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Five Ways To Start a Fire

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Torchlight through the hay barn at fifteen.
My first kiss makes finger-bunnies in the shadows,
an octopus with five legs. We’ve stowed away in the
mostly dark for this moment: lips on lips, only the
horses hearing, each quiet nicker buried
beneath hay and flames and heat.
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At eighteen, I wore yellow fire gear, rode on the
truck for fires in barns and chimneys and shops.
This is no fire brigade with pails and torches,
this was walking on the fringe, humping hoses
in heat-heavy gear, smoke breath and sweat,
the curve of my air mask blackened as a bruise.
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Twenty, and two of us on the rug. My first girl kiss,
the way you strum my body into being, into becoming.
In your fingers, this herky-jerk marionette of my body.
You lever me open like a book, like one of those ancient
tomes off your daddy’s bookshelf, and for you, I
pour salted water from an earthen jug.
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I was twenty-eight before someone licked my heart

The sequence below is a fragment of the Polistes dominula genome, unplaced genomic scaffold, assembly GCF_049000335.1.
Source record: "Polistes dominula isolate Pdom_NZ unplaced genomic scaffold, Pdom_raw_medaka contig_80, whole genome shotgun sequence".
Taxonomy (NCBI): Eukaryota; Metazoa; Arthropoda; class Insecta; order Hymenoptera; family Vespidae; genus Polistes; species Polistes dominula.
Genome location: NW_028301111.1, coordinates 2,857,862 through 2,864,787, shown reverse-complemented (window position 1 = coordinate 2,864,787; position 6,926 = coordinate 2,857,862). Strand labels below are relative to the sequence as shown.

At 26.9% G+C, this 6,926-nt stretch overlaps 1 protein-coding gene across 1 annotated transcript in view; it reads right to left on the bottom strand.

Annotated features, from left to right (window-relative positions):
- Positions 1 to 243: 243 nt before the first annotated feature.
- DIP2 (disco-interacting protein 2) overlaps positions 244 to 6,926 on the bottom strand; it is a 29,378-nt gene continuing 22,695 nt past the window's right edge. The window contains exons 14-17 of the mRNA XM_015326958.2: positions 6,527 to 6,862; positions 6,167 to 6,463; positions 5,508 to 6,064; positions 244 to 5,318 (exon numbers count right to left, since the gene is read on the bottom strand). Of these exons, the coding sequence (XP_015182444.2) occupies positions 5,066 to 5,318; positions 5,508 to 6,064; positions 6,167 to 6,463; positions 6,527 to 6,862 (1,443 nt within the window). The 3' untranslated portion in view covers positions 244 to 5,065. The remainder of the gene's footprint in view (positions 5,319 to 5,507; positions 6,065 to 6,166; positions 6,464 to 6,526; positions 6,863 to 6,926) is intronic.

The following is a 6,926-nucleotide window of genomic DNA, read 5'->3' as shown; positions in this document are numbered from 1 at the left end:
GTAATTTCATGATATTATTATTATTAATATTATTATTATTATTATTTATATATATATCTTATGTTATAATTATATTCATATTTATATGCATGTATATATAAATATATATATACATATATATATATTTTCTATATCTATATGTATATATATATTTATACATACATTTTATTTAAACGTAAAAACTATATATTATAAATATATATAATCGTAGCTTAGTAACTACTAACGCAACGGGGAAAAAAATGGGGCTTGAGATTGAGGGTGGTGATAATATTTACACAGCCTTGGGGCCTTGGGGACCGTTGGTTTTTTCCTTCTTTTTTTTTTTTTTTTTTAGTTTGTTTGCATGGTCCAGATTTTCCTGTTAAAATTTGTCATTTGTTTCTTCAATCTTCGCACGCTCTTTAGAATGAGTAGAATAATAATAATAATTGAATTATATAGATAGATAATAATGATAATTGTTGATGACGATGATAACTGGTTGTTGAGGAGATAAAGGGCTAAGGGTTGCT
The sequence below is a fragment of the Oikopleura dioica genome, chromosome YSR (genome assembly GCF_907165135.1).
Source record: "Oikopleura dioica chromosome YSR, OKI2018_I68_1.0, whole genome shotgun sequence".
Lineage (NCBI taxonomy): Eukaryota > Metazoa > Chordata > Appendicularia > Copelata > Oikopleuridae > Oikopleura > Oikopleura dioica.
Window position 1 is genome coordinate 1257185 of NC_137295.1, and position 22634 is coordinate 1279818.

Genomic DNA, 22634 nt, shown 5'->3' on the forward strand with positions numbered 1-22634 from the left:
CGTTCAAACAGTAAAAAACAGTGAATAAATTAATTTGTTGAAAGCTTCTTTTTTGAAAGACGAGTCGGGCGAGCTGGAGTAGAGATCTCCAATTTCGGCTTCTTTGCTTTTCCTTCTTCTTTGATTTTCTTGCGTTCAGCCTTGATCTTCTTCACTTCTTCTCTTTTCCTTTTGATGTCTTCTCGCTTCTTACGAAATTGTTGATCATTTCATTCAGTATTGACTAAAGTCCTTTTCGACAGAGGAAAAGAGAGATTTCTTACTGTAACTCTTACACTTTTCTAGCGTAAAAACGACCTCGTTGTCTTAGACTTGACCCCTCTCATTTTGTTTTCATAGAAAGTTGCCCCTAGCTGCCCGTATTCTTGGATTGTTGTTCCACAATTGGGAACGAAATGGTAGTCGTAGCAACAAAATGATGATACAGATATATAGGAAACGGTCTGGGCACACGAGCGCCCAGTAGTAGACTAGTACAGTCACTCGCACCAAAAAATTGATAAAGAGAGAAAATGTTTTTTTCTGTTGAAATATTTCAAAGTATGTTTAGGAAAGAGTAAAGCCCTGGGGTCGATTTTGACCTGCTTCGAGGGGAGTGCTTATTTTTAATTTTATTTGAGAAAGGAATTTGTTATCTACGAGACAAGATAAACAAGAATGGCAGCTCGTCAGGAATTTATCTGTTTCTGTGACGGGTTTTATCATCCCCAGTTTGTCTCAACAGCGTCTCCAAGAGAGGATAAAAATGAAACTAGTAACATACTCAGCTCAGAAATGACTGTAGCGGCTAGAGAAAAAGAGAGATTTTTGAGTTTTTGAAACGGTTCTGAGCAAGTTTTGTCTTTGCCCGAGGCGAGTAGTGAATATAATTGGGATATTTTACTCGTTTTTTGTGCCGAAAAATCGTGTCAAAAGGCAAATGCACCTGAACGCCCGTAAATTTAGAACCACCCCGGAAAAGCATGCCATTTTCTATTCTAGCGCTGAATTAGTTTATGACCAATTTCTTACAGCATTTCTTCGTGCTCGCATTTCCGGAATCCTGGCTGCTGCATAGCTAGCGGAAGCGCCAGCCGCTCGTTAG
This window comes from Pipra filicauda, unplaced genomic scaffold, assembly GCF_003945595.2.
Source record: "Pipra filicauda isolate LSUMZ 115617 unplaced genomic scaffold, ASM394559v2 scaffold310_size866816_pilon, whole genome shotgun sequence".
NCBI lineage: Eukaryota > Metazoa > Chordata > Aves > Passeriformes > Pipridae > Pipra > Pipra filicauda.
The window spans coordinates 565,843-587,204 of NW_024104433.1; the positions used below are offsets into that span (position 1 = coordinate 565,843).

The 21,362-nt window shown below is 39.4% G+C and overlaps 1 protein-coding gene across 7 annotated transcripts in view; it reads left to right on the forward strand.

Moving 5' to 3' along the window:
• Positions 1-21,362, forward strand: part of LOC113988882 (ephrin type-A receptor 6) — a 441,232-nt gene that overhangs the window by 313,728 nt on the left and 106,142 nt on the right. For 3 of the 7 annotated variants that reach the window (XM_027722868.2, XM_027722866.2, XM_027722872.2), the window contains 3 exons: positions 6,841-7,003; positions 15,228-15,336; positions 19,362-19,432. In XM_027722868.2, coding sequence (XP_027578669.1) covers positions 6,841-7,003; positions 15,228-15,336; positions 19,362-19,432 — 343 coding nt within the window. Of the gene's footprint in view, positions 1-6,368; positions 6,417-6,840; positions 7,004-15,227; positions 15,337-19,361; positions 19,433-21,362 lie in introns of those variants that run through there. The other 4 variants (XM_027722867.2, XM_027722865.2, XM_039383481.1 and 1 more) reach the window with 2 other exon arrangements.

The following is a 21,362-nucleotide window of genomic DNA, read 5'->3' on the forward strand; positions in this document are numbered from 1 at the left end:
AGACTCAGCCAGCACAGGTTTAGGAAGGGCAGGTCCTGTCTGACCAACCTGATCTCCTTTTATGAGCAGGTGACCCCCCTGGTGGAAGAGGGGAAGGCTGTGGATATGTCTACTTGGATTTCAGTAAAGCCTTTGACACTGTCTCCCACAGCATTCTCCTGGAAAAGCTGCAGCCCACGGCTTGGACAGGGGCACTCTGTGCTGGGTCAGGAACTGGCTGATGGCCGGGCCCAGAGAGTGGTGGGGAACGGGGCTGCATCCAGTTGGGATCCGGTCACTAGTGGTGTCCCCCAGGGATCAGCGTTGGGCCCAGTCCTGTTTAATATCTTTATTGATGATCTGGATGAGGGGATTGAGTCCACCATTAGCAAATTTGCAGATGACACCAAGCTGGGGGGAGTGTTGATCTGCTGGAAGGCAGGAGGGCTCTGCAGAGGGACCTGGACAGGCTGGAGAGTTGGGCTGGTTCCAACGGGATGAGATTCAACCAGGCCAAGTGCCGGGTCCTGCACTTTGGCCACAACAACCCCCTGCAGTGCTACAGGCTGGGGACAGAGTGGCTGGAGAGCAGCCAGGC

like a stamp, sealed it down to paper. There was heat
like a low-burning flame, blue and easily wind-shocked.
Even campfire embers go out without tending. The valves
in our hearts are just flaps: open close open close.
It doesn’t mean I love you any more or any less.
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Today, this woodstove (named Carol) doesn’t like
the way I jam her full of timbers. She spits her smoke
back at me, no french kisses or rings of fire. Just a
cigarette cough. It’s not winter, but every morning
there is a startle of snow from the roofs and a chill to
my tongue that not even you or the driest cedar
could massage into flame.

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About This Poem: Aha! I actually used the prompt today. Go me! Heh. The prompt is:
  • Use at least twelve words from this list: flap, winter, torch, pail, jug, strum, lever, massage, octopus, marionette, stow, pumice, rug, jam, limp, campfire, startle, wattle, bruise, chimney, tome, talon, fringe, walker;
  • Include something that tastes terrible;
  • Include some part (from a few words to several lines) of a previous poem that didn’t quite pan out; and
  • Include a sound that makes you happy.

About Poem-A-Day: For the month of April (National Poetry Month), I’ve signed on to write a poem-a-day (eeks!). To make it slightly easier on myself, my rules are that I have to write each poem in fifteen minutes or less, and that I have to post it here on the blog as soon as I’m done. No edits. Just rough. Raw. Right out of the gate. (Of course, if you’re playing along, I hope you’ll post a link to your poem in the comments here — mainly because I’m selfish and I want to read them!)

See all my Poem-A-Day poems here.

You can also read some amazing poems-a-day over at Sage Cohen’s blog.

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